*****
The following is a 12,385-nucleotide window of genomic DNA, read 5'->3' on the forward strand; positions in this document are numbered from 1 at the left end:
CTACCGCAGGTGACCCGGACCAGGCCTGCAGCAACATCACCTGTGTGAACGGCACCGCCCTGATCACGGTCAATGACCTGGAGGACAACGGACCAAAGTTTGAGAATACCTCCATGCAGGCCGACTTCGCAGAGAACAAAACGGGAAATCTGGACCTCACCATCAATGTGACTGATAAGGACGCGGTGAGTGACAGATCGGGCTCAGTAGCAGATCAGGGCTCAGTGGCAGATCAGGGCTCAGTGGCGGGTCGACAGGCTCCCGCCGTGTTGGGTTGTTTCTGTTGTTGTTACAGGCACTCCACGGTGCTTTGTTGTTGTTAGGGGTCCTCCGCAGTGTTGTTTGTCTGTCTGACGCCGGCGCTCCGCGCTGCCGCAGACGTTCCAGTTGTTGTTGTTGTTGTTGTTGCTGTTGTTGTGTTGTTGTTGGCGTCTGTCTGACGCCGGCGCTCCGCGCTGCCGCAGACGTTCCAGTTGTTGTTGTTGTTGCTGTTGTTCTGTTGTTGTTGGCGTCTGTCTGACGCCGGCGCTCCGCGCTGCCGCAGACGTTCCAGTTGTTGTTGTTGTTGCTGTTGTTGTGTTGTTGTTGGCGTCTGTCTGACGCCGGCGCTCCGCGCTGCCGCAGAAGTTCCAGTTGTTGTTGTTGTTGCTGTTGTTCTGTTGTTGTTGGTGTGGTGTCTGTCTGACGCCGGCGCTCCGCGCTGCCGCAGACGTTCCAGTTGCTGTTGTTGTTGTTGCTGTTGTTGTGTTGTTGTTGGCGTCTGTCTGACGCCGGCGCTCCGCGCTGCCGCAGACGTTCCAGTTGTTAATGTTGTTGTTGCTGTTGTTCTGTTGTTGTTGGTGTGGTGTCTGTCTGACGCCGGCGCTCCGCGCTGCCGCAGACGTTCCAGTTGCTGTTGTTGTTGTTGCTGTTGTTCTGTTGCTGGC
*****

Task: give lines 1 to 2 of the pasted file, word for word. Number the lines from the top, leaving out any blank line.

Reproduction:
The following is a 12,385-nucleotide window of genomic DNA, read 5'->3' on the forward strand; positions in this document are numbered from 1 at the left end:
CTACCGCAGGTGACCCGGACCAGGCCTGCAGCAACATCACCTGTGTGAACGGCACCGCCCTGATCACGGTCAATGACCTGGAGGACAACGGACCAAAGTTTGAGAATACCTCCATGCAGGCCGACTTCGCAGAGAACAAAACGGGAAATCTGGACCTCACCATCAATGTGACTGATAAGGACGCGGTGAGTGACAGATCGGGCTCAGTAGCAGATCAGGGCTCAGTGGCAGATCAGGGCTCAGTGGCGGGTCGACAGGCTCCCGCCGTGTTGGGTTGTTTCTGTTGTTGTTACAGGCACTCCACGGTGCTTTGTTGTTGTTAGGGGTCCTCCGCAGTGTTGTTTGTCTGTCTGACGCCGGCGCTCCGCGCTGCCGCAGACGTTCCAGTTGTTGTTGTTGTTGTTGTTGCTGTTGTTGTGTTGTTGTTGGCGTCTGTCTGACGCCGGCGCTCCGCGCTGCCGCAGACGTTCCAGTTGTTGTTGTTGTTGCTGTTGTTCTGTTGTTGTTGGCGTCTGTCTGACGCCGGCGCTCCGCGCTGCCGCAGACGTTCCAGTTGTTGTTGTTGTTGCTGTTGTTGTGTTGTTGTTGGCGTCTGTCTGACGCCGGCGCTCCGCGCTGCCGCAGAAGTTCCAGTTGTTGTTGTTGTTGCTGTTGTTCTGTTGTTGTTGGTGTGGTGTCTGTCTGACGCCGGCGCTCCGCGCTGCCGCAGACGTTCCAGTTGCTGTTGTTGTTGTTGCTGTTGTTGTGTTGTTGTTGGCGTCTGTCTGACGCCGGCGCTCCGCGCTGCCGCAGACGTTCCAGTTGTTAATGTTGTTGTTGCTGTTGTTCTGTTGTTGTTGGTGTGGTGTCTGTCTGACGCCGGCGCTCCGCGCTGCCGCAGACGTTCCAGTTGCTGTTGTTGTTGTTGCTGTTGTTCTGTTGCTGGC